Robert Wernick, St. Simons Island, Georgia.
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Count No-Count Esterhazy

Lieut. Col. Maximilien von Schwartzkoppen was an aristocrat of the old school, urbane, cultivated, charming and terribly careless. When the papers piled up too high on his desk at the German Embassy in Paris, he would crumple or tear them up and toss them into his wastebasket.

During the years he served as military attaché there, from 1891 to 1897, the colonel never suspected that Madame Bastian, the dear old charlady who cleaned the embassy offices, was leading a double life as agent "Auguste" of the French intelligence service. She was supposed to burn all the wastepaper but, at regular intervals, in clandestine meetings in the gloom of church chapels, she would pass over a bag full of papers to Major Joseph Henry of the Statistical Section, which was the code name for the French Army's counterintelligence service. In their cramped quarters on the Rue St. Dominique, the five dedicated men who made up his unit would piece the scraps together, photograph and analyze them.

Most of the documents from von Schwartzkoppen's wastebasket were love letters. There were passionate exchanges with the wife of a Dutch diplomat and a whole squadron of ladies of high degree. There were also passionate, and in this case wildly obscene, letters exchanged with the Italian military attaché Col. Alessandro Panizzardi. "Little red dog" and "little green dog" they called each other, and between the more intimate passages they sometimes slipped in items of business, such as their relations with Frenchmen willing to pass over a military secret or two for small amounts of cash.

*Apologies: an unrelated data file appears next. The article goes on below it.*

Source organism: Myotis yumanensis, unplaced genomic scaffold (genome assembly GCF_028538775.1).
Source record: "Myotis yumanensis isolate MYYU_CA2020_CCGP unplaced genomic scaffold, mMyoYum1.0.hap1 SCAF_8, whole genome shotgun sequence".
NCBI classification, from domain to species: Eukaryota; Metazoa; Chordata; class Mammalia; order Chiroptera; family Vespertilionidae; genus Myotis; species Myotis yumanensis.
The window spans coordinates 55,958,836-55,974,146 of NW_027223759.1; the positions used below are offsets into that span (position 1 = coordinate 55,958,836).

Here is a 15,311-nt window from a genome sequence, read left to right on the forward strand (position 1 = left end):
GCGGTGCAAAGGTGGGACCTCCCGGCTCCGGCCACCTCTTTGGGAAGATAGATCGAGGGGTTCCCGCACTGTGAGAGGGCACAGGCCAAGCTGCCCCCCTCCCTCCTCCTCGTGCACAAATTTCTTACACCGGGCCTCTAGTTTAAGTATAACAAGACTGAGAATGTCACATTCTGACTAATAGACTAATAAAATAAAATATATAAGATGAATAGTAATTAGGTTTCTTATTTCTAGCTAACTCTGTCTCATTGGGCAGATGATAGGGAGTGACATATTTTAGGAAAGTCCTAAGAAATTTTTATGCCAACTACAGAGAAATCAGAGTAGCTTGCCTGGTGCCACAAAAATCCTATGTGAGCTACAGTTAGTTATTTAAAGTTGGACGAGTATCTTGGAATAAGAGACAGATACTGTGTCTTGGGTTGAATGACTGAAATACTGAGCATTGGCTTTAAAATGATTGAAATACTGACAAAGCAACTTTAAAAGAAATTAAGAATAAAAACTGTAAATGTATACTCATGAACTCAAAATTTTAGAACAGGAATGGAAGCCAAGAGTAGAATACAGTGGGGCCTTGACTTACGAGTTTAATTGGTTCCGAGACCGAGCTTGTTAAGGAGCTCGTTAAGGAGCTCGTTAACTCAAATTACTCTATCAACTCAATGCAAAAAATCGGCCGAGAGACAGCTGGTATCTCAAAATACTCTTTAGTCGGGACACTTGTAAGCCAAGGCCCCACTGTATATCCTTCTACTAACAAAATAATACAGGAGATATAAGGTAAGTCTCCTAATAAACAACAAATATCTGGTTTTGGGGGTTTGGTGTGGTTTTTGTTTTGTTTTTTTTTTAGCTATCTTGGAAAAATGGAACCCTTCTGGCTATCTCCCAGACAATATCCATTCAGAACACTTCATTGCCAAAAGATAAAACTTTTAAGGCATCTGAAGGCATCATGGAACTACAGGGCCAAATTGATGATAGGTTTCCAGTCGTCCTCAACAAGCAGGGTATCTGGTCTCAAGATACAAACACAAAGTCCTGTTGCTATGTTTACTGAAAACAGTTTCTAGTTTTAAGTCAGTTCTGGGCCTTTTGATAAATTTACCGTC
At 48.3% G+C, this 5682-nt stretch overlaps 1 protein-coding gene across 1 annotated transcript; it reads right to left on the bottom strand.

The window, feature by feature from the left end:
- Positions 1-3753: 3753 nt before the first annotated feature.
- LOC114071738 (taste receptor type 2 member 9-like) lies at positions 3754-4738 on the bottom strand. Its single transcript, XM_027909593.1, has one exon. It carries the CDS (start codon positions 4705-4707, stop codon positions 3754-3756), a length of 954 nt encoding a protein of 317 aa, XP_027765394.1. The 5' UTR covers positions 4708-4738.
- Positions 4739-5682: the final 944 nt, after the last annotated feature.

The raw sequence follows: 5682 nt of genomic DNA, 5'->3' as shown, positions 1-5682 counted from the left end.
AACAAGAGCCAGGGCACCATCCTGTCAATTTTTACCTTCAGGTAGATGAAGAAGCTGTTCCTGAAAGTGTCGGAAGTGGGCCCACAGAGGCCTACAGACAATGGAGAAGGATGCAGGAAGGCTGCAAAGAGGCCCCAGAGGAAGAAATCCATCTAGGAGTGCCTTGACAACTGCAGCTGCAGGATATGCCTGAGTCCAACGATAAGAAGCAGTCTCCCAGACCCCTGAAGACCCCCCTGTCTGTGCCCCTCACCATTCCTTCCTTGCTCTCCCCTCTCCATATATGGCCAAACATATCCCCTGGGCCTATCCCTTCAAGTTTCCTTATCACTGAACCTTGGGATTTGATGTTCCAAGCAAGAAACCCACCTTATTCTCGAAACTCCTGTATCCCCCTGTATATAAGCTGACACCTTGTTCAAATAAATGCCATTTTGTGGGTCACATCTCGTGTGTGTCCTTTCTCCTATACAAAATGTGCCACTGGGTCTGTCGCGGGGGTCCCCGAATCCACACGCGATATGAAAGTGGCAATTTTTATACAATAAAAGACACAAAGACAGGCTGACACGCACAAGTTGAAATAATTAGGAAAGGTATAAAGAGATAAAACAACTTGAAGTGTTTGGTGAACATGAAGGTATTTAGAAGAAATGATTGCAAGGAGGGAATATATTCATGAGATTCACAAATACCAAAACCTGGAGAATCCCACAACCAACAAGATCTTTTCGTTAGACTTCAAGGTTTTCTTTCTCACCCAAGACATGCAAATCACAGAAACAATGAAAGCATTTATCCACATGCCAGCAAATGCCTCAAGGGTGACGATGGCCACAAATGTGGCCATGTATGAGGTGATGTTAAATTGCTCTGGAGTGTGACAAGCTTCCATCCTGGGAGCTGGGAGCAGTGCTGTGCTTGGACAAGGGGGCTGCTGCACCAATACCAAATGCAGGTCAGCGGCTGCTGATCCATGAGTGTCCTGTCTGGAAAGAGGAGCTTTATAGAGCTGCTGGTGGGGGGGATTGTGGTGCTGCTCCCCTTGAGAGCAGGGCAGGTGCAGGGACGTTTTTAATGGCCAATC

The Statistical Section naturally read these documents with great interest. They were particularly anxious to identify the man referred to by the code name Jacques Dubois or on one occasion as "that scoundrel D" who for years had been selling the Germans plans of the fortifications of major French cities. But they had never found a single clue. On September 27, 1894, however, a particularly juicy item came in from agent Auguste. It was a memorandum, a bordereau, written on onionskin paper, containing a list of items being offered for sale to the Germans, including details of the 120 short cannon, a highly secret new weapon the French were counting on to take revenge for the humiliating drubbing given them by the Prussians in 1870. The author of the bordereau could only have been a French officer, one with connections to the General Staff. It was a flagrant case of treason and all the top military authorities were immediately notified.

There had been a few similar cases in previous years in which soldiers and officers in the French Army had been caught trafficking with the hereditary enemy and been condemned to stiff prison sentences. Like most treason cases, they were tawdry little affairs, good only for a shocking headline or two, and they had aroused little interest in the general public.